Can you REALLY Overcome an Objection?
I've taken a six month hiatus on writing, but there's many topics for me to catch up on.
After recently onboarding a half dozen new hires, I have realized one question just keeps popping up:
"Stephen, how do YOU overcome objections?" I've had answers for that one over the years, but I recently came to grips with an interesting fact: I don't.
What I mean is, I am not the one who overcomes objections - the person raising them does. Allow me to explain further: You go out to eat and order a diet Coke (because ordering anything else in the Atlanta area is paramount to a sin, and could be met with legal ramifications in some jurisdictions). Anyway, the server says "We have diet Pepsi - is that OK?". Now, YOU have a choice. Please forgive my simple example, but it matters with large purchases, too. In my example, it is the restaurant patron that must make a choice. You, as the customer, have some choice responses:
1) "I think i was clear. I ordered a diet Coke. If you don't speak English, please grab someone who does."
2) "Hmmm. That's unfortunate. (to your date) Honey, let's go."
3) "I guess I'll just have some sweet tea, then. (Also nearly religious here in Atlanta!)
4) "Oh. I guess that will be fine"
See my point - it is the BUYER who overcomes the obstacle with their decision. It is actually the expert SalesPerson's job to actually begin by UNDERSTANDING, not OVERCOMING, the objection!
Understand it? Yes. Back to my example - clearly the patron wants a soft drink. Easy enough to understand, right? However, as the decision complication grows, so does the ability to understand or process the concern. So, in more complicated examples, it is the DUTY of the salesperson to not attempt cheap parlor techniques to overcome objections, but rather to focus their energy on UNDERSTANDING them in the first place- ready for an example?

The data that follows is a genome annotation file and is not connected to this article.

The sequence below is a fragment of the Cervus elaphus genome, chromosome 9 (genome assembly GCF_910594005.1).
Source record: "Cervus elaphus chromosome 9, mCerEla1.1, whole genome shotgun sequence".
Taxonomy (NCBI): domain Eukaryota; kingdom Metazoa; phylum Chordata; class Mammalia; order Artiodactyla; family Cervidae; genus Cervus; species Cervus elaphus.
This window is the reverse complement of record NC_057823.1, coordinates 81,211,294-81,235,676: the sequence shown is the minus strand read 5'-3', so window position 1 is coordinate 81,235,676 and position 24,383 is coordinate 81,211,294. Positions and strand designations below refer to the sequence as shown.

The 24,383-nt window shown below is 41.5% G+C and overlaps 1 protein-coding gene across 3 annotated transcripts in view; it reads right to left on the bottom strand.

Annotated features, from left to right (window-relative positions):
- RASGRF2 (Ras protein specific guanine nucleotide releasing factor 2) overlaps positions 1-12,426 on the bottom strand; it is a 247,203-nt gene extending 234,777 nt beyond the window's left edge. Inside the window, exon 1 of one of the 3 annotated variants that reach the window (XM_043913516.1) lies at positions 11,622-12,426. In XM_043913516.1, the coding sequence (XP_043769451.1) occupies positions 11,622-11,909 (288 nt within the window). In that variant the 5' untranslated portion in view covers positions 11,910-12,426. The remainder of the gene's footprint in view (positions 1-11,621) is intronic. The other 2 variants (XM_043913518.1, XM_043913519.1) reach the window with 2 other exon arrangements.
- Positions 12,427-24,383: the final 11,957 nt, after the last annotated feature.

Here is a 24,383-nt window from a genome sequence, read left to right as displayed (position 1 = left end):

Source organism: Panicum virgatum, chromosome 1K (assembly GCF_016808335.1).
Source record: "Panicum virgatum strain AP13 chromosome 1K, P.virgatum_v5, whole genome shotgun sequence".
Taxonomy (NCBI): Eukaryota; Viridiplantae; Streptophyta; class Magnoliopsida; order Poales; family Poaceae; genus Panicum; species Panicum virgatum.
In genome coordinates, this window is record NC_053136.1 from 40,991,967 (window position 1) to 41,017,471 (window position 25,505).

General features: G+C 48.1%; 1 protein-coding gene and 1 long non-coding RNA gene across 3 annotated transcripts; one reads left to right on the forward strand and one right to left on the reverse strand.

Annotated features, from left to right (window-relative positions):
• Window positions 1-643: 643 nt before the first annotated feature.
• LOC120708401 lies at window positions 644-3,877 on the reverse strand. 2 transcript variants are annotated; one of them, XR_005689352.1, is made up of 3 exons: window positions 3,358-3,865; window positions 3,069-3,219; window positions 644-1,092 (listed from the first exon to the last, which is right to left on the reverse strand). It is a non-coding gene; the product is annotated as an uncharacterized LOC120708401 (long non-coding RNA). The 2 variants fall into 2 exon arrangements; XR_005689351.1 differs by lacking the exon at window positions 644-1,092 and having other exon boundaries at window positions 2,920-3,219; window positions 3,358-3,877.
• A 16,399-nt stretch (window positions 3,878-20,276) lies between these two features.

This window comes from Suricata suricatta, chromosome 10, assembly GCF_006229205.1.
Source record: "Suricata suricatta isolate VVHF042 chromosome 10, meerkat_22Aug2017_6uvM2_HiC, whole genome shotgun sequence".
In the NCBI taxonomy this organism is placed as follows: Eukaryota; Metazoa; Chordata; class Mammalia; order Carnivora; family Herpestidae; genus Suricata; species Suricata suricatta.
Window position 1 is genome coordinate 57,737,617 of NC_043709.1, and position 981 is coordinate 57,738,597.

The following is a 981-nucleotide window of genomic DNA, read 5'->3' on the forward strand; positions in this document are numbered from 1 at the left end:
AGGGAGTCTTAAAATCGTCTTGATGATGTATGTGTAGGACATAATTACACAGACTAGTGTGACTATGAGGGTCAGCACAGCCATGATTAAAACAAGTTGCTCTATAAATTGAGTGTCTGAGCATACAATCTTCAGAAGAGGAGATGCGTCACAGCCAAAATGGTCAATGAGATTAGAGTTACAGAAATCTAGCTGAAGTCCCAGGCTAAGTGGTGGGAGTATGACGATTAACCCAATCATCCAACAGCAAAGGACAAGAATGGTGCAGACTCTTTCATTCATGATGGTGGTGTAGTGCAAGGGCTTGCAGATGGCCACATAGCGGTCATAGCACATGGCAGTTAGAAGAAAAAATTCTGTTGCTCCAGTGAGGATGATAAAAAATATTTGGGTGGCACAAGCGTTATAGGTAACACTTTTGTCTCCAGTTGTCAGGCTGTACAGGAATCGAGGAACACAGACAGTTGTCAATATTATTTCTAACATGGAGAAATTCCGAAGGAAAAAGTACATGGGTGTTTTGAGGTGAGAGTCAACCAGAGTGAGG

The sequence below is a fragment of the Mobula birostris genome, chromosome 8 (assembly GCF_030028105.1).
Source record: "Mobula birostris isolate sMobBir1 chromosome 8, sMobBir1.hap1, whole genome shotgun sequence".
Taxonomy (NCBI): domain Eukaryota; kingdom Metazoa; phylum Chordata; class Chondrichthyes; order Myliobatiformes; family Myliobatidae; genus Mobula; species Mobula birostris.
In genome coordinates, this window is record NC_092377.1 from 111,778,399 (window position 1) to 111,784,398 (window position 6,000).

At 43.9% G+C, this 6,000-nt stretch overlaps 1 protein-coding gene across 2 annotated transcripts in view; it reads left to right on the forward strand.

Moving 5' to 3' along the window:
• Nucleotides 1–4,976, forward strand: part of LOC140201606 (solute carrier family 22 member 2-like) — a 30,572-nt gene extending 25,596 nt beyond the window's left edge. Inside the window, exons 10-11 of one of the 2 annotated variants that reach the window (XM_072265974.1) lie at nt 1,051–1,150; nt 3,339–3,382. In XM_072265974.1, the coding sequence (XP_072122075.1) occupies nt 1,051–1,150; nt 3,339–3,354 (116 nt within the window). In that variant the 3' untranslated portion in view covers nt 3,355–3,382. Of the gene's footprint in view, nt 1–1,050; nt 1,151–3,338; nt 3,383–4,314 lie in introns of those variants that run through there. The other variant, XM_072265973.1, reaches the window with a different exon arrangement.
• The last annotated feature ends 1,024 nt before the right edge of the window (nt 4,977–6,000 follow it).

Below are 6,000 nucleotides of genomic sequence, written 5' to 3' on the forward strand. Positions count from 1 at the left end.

Potential buyer says "I hate how small these backyards are."
Is this an objection? Maybe not! Right now it is just a comment! I bet if you polled the residents of the same location - you know... the people that actually LIVE there - they probably didn't love the backyard size, either. They just found the TOTAL equation to their liking. Just like the patron who chose Iced Tea or another product, they found other reasons that were compelling enough to live there.
So, what are you to do? THANK them for sharing - make people feel comfortable telling you how they really feel. So, the right response is to simply say, "Thanks for sharing that." If they seem really passionate, you ask a follow up question, like: "Thanks - tell me, what exactly are you looking for in a backyard." Or, "You seem to have a plan for the yard - help me understand the vision so I can help you realize it." Don't be combative. It's too early in the conversation for "feel, felt, found", "minimize the concern" or other outdated and poor techniques.
As Stephen Covey stated in "7 Habits of Highly Effective People," it is your job to "Seek first to understand, then be understood." Imagine how your customer feels when they sense you really care to HEAR them? Think they are more likely to open up and tell you their deepest concerns? You bet!
Now, after you've spent time and really understand them and their concerns, you should have gotten to the "core of the apple" - the things the customer REALLY cares about - spend your time on those, and you will be spending your time wisely.
In the meantime, seek to UNDERSTAND, not just OVERCOME, your customer's concerns.